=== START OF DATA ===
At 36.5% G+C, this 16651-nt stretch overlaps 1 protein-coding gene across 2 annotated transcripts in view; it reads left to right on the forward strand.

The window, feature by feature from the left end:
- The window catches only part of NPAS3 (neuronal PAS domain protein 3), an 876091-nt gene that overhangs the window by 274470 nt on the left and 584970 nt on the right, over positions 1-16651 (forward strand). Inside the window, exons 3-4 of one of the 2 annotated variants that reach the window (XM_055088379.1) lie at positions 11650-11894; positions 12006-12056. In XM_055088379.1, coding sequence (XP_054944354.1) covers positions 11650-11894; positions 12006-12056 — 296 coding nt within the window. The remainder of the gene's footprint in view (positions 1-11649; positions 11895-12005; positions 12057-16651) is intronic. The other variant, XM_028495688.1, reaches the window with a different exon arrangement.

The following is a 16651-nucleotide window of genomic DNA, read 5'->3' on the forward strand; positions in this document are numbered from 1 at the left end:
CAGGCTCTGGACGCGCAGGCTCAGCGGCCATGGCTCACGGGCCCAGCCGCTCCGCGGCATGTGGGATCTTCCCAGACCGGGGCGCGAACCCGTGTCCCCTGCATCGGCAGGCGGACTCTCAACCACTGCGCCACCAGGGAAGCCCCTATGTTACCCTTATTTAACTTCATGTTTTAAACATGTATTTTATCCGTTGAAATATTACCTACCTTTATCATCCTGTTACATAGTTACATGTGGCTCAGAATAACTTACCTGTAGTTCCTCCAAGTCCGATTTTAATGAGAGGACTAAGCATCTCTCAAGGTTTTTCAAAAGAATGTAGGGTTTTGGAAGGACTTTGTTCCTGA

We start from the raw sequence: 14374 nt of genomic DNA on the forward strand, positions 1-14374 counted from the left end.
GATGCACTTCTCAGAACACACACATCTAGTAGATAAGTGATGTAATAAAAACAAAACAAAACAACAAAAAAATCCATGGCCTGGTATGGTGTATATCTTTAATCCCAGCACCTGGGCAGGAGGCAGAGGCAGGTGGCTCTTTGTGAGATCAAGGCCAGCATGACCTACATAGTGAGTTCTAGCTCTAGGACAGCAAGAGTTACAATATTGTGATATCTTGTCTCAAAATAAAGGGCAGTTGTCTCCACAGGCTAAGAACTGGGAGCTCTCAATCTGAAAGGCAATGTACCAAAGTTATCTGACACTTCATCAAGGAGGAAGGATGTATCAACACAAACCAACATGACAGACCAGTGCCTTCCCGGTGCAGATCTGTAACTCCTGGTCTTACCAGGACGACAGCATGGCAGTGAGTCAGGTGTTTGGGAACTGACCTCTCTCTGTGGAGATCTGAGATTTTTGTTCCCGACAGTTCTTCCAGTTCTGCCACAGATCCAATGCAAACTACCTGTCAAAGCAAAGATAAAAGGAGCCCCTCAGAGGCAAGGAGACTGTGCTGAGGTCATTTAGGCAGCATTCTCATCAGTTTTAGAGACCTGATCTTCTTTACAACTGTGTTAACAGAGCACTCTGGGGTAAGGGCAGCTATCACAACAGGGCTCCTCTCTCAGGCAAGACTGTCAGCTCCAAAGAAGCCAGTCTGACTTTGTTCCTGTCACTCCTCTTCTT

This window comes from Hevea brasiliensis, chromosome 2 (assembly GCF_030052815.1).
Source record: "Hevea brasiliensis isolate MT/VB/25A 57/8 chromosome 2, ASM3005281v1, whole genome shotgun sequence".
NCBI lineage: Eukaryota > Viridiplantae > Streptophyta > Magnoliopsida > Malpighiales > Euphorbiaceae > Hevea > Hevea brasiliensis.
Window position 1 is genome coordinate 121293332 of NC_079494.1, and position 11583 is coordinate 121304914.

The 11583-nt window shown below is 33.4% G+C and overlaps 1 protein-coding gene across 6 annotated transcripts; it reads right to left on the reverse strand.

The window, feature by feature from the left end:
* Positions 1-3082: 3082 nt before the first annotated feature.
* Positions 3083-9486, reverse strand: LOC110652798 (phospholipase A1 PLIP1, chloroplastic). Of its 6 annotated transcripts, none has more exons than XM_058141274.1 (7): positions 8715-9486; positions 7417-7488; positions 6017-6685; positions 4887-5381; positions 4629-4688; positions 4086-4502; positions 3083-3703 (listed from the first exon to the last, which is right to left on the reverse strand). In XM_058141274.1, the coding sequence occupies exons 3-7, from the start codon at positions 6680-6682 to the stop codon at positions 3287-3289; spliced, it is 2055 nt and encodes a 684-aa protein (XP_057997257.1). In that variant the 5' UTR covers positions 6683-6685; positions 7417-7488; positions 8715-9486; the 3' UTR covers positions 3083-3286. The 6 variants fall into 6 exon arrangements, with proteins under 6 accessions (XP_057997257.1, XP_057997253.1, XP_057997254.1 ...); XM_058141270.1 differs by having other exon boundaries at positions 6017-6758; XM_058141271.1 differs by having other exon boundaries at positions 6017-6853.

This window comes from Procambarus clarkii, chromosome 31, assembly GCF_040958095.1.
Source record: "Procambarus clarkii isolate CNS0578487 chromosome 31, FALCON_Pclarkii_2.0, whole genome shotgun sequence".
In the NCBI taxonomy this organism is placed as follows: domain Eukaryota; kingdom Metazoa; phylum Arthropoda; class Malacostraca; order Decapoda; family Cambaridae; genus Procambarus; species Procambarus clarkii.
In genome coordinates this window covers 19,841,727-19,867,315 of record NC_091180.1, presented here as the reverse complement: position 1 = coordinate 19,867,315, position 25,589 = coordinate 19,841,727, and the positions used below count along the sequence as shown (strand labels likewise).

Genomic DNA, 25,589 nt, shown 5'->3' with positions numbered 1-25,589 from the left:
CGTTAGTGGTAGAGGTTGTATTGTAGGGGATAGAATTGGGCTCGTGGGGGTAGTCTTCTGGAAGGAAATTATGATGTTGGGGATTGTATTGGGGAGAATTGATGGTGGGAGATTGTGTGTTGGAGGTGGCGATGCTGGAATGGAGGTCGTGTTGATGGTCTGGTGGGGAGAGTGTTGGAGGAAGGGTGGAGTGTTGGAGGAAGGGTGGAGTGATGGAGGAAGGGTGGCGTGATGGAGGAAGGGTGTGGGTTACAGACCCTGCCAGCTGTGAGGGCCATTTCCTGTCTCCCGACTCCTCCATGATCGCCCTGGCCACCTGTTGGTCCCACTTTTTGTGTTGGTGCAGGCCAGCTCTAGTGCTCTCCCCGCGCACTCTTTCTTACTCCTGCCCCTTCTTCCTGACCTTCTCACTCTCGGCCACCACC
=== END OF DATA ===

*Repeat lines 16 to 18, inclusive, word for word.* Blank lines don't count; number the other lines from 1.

This window comes from Procambarus clarkii, chromosome 31, assembly GCF_040958095.1.
Source record: "Procambarus clarkii isolate CNS0578487 chromosome 31, FALCON_Pclarkii_2.0, whole genome shotgun sequence".
In the NCBI taxonomy this organism is placed as follows: domain Eukaryota; kingdom Metazoa; phylum Arthropoda; class Malacostraca; order Decapoda; family Cambaridae; genus Procambarus; species Procambarus clarkii.